Sawyer believes that each new collaboration helps expand the art field. As an artist,
“I stand on the shoulders of others who developed ideas before me,” he says. “And
I hope they will stand on my shoulders as I move ideas forward. We will leapfrog into
The collaboration creates another benefit. As artists work at Bullseye, they often
help offset the expense of studio time and materials by giving one of the pieces they
create to the company. The result is a growing collection of kiln-formed work. Many
of those pieces appeared in the Illinois Wesleyan exhibit. Others are on loan from
artists, with selling prices that range from under $100 to over $25,000.
As Strandberg guides a visitor through the gallery, he marvels at the potential of
the form as expressed in the pieces on display. Stopping in front of Ann Robinson’s
Erbium pink vessel, Strandberg comments simply, “It is luminous.” He says he is always
amazed by the way the light captures the art. “They look so gossamer — but they can
weigh more than some bronze casting.”
It’s the luminosity of kiln-formed glass art that has drawn Strandberg to the medium.
During the Bullseye exhibit, two of his works were shown in a display case at the
Merwin Gallery entrance, along with examples of glass-blown art by Strandberg’s ISU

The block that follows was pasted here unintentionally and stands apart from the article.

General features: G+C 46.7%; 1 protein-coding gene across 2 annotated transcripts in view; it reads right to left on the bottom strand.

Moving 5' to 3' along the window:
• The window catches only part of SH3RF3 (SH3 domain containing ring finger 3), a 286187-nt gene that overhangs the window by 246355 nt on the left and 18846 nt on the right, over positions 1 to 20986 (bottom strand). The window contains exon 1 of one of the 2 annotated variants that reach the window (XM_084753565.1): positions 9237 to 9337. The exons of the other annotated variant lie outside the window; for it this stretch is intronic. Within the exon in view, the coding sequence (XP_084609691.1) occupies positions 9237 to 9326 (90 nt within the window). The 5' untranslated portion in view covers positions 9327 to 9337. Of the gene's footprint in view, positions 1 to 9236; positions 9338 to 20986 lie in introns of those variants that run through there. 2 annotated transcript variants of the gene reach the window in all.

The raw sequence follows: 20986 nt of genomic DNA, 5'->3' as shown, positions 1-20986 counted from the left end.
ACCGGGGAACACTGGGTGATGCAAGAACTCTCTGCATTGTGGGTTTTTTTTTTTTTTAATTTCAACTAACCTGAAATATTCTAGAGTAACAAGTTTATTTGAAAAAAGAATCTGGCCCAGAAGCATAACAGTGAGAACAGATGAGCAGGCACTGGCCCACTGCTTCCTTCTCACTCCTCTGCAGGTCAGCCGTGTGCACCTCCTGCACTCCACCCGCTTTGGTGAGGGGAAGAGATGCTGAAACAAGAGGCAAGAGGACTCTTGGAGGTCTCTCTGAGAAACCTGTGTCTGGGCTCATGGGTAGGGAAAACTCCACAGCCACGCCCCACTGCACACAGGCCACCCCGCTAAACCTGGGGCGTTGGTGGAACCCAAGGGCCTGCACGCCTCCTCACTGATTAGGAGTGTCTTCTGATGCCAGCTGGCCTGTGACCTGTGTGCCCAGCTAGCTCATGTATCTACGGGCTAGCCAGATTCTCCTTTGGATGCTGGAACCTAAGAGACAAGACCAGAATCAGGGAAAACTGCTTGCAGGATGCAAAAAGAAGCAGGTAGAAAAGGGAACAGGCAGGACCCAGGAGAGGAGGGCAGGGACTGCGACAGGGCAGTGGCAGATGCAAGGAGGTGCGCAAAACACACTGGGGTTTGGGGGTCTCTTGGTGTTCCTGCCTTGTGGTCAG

colleague, Miller. As in his “Homeland Security” sculptures, a small house is featured
in Strandberg’s piece All Summer I Dreamed of Mountains — only this time the house
is placed against a serene backdrop of mountains and sky, without an ominous cloud
Strandberg reflects that the “lightness” of kiln-glass has, by its very nature, changed
the tone of his art. His previous work in metal, he reflects, represents a connection
to “working with things of the earth,” while glass draws his imagination more to “things
of the sky.”
For Strandberg, kiln-forming is also the manifestation of his lifelong pursuit to
meld various art forms into one. In All Summer I Dreamed of Mountains, the layers
of kiln-fused glass create the night sky, but Strandberg used metal to create the
field where the house sits, and the work itself is constructed on a wooden base.
Kiln-formed glass is an art form that is here to stay at Illinois Wesleyan, Strandberg
predicts. “In my dreams, I see a student art show, dedicated to all kinds of mediums,”
he says. “And there will be glasswork. Glass has an intrinsic light. It is just like
> To connect to the School of Art Web site,
Strandberg used kiln-fusing for his piece All Summer I Dreamed of Mountains.
(Photo by Jamie Stukenberg)